Men with prostate cancer who consumed the active compounds in green tea demonstrated a significant reduction in serum markers predictive of prostate cancer progression, revealed by researchers.
The new study published in Cancer Prevention Research, a journal of the American Association for Cancer Research.
“The investigational agent used in the trial, Polyphenon E (provided by Polyphenon Pharma) may have the potential to lower the incidence and slow the progression of prostate cancer,” said James A. Cardelli, Ph.D., professor and director of basic and translational research in the Feist-Weiller Cancer Center, LSU Health Sciences Center-Shreveport.
Green tea is the second most popular drink in the world, and some epidemiological studies have shown health benefits with green tea, including a reduced incidence of prostate cancer, according to Cardelli.
The few trials conducted to date have evaluated the clinical efficacy of green tea consumption and few studies have evaluated the change in biomarkers, which might predict disease progression.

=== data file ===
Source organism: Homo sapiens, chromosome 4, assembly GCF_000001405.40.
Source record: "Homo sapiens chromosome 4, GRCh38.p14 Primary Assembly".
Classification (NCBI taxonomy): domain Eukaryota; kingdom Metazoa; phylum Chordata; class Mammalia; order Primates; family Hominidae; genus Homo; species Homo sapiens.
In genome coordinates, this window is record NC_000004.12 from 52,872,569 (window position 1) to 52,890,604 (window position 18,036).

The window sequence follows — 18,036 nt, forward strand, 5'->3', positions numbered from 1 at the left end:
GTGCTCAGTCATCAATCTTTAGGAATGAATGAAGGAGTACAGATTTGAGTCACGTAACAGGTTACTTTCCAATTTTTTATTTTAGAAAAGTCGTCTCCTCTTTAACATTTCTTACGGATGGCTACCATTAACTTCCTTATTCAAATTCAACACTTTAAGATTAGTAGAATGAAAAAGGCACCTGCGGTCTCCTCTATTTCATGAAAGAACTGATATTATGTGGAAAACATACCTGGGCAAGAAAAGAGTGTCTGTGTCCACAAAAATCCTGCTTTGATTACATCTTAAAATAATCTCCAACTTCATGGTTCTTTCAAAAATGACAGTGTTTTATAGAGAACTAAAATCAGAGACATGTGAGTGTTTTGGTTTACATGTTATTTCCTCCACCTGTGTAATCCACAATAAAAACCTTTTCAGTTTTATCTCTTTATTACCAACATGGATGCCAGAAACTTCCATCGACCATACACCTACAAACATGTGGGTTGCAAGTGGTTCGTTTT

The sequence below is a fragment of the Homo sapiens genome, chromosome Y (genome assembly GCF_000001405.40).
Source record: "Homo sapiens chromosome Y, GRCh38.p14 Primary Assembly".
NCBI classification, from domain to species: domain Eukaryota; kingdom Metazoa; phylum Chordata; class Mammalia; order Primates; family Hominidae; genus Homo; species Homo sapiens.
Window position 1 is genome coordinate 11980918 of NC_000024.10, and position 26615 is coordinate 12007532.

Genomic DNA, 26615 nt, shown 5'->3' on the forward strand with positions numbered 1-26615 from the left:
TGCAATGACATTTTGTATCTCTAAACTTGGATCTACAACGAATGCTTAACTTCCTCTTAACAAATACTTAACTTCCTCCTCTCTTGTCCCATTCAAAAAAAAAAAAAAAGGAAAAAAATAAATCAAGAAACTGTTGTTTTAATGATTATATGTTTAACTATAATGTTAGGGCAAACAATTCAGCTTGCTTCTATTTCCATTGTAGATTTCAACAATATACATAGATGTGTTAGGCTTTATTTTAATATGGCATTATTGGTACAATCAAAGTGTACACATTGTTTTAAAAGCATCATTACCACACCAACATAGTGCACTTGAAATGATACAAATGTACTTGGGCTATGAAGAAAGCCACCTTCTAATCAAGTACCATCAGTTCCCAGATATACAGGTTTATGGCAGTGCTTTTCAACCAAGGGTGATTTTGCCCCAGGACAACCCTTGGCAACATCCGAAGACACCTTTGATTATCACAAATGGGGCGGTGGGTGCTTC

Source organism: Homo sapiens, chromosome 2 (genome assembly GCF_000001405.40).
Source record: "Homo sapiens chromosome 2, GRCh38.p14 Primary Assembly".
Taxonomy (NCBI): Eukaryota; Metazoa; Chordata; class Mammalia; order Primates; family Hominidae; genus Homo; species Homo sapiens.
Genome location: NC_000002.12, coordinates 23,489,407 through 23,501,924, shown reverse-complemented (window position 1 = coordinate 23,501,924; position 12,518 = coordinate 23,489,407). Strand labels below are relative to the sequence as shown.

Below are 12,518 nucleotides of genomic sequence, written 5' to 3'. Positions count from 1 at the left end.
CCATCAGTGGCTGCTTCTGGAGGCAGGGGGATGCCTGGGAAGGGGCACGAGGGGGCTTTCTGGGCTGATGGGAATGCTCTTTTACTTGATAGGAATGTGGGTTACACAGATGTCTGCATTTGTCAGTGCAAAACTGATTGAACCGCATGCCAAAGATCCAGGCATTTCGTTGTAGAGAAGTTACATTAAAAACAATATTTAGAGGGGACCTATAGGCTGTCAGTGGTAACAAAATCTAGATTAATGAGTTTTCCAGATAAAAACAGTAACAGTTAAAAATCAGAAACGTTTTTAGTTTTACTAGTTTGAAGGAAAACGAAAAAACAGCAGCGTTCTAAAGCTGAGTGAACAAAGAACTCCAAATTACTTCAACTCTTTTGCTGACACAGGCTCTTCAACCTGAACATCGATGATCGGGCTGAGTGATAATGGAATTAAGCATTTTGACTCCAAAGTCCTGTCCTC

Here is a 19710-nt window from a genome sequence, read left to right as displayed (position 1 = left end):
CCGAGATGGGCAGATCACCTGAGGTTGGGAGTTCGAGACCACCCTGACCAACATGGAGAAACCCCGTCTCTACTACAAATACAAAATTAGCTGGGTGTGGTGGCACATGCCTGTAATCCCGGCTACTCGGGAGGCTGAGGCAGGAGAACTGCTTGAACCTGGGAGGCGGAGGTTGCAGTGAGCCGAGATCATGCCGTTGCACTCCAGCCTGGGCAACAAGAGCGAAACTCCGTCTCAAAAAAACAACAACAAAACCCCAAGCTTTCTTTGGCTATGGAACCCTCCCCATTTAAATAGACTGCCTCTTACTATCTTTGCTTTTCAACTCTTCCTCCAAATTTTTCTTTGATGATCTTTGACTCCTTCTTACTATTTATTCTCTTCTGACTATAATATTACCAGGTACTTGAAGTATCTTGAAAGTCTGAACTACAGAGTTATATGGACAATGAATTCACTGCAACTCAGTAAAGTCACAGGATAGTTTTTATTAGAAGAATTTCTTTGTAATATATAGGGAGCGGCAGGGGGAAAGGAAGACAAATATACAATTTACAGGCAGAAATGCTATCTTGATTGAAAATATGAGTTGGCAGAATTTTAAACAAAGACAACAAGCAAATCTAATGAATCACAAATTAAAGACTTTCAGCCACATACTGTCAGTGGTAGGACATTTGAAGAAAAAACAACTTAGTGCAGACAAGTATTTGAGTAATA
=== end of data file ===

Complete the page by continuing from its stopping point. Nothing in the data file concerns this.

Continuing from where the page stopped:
Cardelli and colleagues conducted this open-label, single-arm, phase II clinical trial to determine the effects of short-term supplementation with green tea’s active compounds on serum biomarkers in patients with prostate cancer. The biomarkers include hepatocyte growth factor (HGF), vascular endothelial growth factor (VEGF) and prostate specific antigen (PSA). HGF and VEGF are good prognostic indicators of metastatic disease.
The study included 26 men, aged 41 to 72 years, diagnosed with prostate cancer and scheduled for radical prostatectomy.
Results of a recent year-long clinical trial conduced by researchers in Italy demonstrated that consumption of green tea polyphenols reduced the risk of developing prostate cancer in men with high-grade prostate intraepithelial neoplasia (HGPIN).
William G. Nelson, V., M.D., Ph.D., professor of oncology, urology and pharmacology at the Johns Hopkins Kimmel Cancer Center, believes the reduced serum biomarkers of prostate cancer may be attributable to some sort of benefit relating to green tea components.
This is a good news for dads on Father’s day.
Source: American Association for Cancer Research, USA